Indigenous Australians still figure too highly in rising rates of youth mental illness

SBS World News Radio: New research revealing a significant increase in mental illness rates among young people has prompted calls to find solutions.

Indigenous Australians still figure too highly in rising rates of youth mental illness

Indigenous Australians still figure too highly in rising rates of youth mental illness

19 year-old Savannah Van der Veer has experienced mental illness since she was six.

She says the challenges of high school caused further deterioration in her mental health.

"The HSC was so hellish and I didn't even finish it. I mean it was just the bane of everyone's existence it was just a ridiculous amount of pressure."

Body image was also difficult for Ms Van der Veer, who developed an eating disorder.

"I just kind of assumed I wasn't allowed to be fat, because I'd never seen someone who was the same size as me in the media."

A report, released jointly by Mission Australia and the Black Dog Institute, shows her experience is not uncommon.

The survey reveals there are more young Australians in psychological distress now than there were five years ago.

The top issues of concern include stress, school and study problems, depression and body image.

Dr Bridianne O'Dea, a mental health researcher at the Black Dog Institute, says the findings are alarming.

"It's always alarming when we have increases in mental health problems, particularly because they're so impactful on young people's lives. It's another source of evidence to show that attention must be paid to prevention and early intervention in young people."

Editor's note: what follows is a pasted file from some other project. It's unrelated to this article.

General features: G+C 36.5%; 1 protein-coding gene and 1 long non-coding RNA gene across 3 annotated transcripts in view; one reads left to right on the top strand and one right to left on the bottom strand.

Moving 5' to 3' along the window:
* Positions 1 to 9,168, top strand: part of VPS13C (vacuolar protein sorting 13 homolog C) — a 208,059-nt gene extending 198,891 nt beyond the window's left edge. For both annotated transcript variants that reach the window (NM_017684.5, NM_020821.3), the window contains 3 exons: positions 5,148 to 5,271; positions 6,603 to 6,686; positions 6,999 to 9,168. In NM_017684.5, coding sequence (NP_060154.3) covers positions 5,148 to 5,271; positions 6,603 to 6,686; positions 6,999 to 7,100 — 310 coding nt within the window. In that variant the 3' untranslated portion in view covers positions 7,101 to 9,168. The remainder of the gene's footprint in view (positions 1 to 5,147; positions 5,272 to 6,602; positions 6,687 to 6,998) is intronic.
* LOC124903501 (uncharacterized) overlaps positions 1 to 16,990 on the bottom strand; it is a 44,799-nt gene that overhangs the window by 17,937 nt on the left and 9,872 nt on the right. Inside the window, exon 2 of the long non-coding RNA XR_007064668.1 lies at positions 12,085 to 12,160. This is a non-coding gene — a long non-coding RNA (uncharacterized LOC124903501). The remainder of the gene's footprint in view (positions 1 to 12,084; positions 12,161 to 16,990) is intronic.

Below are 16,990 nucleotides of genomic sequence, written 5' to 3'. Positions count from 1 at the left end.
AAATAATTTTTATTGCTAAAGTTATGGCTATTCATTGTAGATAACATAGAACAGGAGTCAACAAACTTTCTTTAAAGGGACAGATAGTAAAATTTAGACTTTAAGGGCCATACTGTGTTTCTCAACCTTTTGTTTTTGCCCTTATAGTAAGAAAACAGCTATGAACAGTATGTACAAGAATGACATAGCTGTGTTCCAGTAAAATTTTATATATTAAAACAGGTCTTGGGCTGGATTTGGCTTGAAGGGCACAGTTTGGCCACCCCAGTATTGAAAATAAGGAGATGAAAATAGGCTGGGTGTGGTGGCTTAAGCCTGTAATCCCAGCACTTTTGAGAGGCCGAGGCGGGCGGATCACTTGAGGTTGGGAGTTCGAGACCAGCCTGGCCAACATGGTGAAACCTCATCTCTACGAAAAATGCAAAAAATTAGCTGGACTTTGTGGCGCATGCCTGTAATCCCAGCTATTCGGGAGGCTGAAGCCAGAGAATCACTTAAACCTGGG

The survey found almost 1 in 4 young people met the criteria for having a probable serious mental illness.

That's an increase of 4 per cent per cent from 2012 to 2016.

It also revealed females are twice as likely as males to experience psychological distress.

And over 32 per cent of Aboriginal and Torres Strait Islander respondents met the criteria, compared to 22 per cent for non-Indigenous youth.

Catherine Yeomans, the CEO of Mission Australia, says mental health in the Indigenous community is an ongoing concern.

"For Aboriginal and Torres Strait Islander young people, three in ten of the respondents identified psychological distress. In terms of a cohort of young people, unfortunately we continue to see Aboriginal and Torres Strait Islander overrepresented in statistics that relate to their mental health and wellbeing."

Bullying is another area of concern and Dr O'Dea, who has specialised in effects of cyber-bullying, says this has intensified due to the increased use of social media.

"One of the most serious things about cyber-bullying is that it expands the effects of traditional bullying, because the spread is greater so more people can be involved. It's quite instant and can be quite permanent and also quite intense because of all of that."

Ms Yeomans is calling for more funding to be put into schools across the country to support mental health programs.

"What we'd like to see is involving schools in evidence-based mental health support programs. Obviously there needs to be funding to help schools deliver these programs but it's a good way to get a universal mental health program right across the country."

More community-based support could also be the answer.

Ms Van der Veer has been taking part in Creative Youth Initiative, a service run by Mission Australia that provides free creative programs to young people, particularly in the area of mental health.

Based in Sydney, the TAFE-supported program helps young people through visual arts and music courses, and find employment upon graduation.

Ms Van der Veer says it's been great for her mental state.

"It got me out of the house and gave me something to do, which was probably the best thing I needed most at the time. Also the structure of the program was quite loose and you do things at your own pace which is great when you're the type of person who struggles at school."



4 min read
Published 19 April 2017 at 8:00pm
By Abbie O'Brien